This past weekend was a whirlwind for Burning Man. What began as a classic edition in the desert turned into a muddy mess for all. While rain was in the forecast for Burning Man, no one expected how bad it would be. If you have seen the videos, you know Playa Mud is like no other. Over 73,000 people became literally stranded in Black Rock City. Some chose to soak it all in and enjoy the moment and others decided to trek 5 miles in the mud to escape.
Free to Flee
The exodus of Burning Man has begun. The road out of the desert festival was finally opened yesterday allowing everyone to be free of the muddy conditions. While it is great news, the wait time is estimated at 5 – 6 hours. However, social media may say otherwise with people waiting 10+ hours to escape.
Many people spoke about the apocalyptic settings caused by the rainy conditions. Shoes became useless as the thick mud took over them. People would wear garbage bags around their bodies just to walk around. Bikes and their wheels wouldn’t even turn because of the mud. Forget using a car, even Jeeps were getting stuck.
Diplo and Chris Rock were two celebrities who made it out early. The two walked miles to escape the city and were picked up by a fan in their truck. The viral video showed how bad it was even for the wealthy.
just walked 5 miles in the mud out of burning man with chris rock and a fan picked us up pic.twitter.com/0uxSXLHgY6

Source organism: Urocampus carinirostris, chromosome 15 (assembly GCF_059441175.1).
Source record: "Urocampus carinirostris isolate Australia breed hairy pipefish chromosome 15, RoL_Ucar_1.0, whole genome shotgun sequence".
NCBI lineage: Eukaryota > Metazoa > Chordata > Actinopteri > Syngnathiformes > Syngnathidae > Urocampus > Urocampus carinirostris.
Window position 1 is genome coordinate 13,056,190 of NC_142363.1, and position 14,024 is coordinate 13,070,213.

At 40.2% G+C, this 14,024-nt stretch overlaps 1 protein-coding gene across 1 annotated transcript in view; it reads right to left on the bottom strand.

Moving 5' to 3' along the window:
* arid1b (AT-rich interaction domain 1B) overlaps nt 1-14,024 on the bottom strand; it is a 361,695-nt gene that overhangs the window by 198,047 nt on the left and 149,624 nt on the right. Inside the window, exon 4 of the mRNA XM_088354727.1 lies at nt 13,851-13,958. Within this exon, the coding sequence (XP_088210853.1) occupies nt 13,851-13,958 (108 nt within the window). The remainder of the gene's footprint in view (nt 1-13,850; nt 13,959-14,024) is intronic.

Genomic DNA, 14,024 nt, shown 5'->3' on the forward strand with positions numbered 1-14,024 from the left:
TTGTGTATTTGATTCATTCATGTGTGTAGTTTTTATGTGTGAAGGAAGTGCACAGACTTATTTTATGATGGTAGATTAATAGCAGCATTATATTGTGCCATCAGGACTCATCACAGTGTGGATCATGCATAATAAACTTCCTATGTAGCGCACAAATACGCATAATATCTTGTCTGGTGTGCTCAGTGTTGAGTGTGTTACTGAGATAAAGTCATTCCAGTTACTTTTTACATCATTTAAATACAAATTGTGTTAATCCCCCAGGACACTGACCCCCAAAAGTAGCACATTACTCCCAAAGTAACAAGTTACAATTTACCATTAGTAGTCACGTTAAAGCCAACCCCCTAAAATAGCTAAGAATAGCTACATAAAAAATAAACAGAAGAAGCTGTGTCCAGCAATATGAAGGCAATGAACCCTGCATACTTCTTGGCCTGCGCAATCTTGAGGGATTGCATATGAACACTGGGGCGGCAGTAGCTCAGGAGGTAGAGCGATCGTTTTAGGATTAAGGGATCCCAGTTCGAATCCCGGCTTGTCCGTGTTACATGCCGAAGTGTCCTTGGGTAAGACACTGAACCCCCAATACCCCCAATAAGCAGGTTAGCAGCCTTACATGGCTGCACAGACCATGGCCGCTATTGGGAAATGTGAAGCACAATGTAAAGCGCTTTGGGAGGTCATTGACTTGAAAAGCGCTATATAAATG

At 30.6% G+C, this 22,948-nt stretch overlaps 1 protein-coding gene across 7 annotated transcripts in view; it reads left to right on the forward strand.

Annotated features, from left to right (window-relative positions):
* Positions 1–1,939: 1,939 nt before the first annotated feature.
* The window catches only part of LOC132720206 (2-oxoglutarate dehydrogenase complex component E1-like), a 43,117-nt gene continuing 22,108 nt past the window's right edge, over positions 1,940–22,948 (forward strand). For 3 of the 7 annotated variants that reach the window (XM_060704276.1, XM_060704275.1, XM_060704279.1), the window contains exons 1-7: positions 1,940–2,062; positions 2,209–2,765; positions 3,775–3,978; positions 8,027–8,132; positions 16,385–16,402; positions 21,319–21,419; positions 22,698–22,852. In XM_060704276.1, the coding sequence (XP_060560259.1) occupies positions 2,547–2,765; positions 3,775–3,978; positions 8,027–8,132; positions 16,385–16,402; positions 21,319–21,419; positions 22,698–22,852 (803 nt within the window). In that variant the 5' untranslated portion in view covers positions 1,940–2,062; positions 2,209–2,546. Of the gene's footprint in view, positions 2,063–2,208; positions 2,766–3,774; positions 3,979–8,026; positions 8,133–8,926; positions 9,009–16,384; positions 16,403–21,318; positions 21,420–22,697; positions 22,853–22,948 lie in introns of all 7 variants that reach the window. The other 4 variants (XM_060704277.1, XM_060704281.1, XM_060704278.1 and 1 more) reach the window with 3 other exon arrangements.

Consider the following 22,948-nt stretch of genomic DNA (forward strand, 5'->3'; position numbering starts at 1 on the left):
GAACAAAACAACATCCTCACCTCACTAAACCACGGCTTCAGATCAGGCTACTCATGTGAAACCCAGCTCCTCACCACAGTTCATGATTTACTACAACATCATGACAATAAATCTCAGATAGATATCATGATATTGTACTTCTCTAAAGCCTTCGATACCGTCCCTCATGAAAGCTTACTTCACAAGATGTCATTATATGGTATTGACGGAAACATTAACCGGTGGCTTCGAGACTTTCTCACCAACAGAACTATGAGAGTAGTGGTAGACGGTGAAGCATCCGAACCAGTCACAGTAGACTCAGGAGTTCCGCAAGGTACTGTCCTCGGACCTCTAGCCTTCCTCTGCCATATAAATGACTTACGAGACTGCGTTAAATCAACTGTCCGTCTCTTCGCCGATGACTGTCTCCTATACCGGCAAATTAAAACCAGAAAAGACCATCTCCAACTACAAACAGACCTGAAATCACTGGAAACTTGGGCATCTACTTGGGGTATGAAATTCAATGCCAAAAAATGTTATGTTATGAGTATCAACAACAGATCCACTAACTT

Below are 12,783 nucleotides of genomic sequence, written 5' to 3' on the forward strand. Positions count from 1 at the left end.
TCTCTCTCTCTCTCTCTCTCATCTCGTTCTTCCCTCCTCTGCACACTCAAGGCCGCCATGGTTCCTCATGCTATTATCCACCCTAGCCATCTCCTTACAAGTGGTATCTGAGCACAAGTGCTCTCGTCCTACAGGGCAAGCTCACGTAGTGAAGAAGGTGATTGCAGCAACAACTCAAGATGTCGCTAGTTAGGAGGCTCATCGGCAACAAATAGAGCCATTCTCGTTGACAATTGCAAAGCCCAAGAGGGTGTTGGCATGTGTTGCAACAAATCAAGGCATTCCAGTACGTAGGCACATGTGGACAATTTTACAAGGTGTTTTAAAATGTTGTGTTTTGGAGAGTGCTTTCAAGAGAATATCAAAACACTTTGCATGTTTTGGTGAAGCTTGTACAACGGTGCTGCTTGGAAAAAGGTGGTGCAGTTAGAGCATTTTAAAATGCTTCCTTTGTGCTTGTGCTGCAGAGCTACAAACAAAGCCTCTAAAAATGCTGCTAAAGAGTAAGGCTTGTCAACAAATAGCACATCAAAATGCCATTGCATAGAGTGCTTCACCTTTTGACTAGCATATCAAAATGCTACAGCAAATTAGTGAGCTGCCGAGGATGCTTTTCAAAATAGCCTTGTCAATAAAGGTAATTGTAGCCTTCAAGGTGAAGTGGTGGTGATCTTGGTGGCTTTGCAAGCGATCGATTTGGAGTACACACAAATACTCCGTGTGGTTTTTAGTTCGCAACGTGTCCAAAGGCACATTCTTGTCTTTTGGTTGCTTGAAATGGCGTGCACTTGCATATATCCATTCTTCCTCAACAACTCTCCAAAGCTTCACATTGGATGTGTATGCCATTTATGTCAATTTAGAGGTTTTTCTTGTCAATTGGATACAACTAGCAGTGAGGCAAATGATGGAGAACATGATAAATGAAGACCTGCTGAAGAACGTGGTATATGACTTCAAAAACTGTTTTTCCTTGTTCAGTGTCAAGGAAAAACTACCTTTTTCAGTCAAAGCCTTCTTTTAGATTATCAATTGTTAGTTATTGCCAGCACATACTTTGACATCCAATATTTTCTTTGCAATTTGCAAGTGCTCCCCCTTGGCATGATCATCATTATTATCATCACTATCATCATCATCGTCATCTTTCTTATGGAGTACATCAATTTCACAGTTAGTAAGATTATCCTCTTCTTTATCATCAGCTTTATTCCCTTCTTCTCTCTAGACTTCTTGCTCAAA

— diplo (@diplo) September 2, 2023
Vintage Culture’s Daring Escape
Some DJs performing at Burning Man had other bookings coming up. One of those was Vintage Culture, set to close a stage and perform an afterparty for ARC Music Festival in Chicago. As of Sunday morning, Vintage Culture had just barely escaped the mud. He walked 2 hours and hopped a ride to Reno in order to make it to ARC for his sets. Looking like something out of a horror escape movie, the DJ and his crew made it out and made it for his sets in Chicago. What a trooper!
No amount of money allowed you to leave Burning Man differently than others. For a few days in the Nevada desert, everyone was equal in experiencing the same hardships. Everyone had to conserve food, water, and energy to survive. Burning Man was sent back to its roots.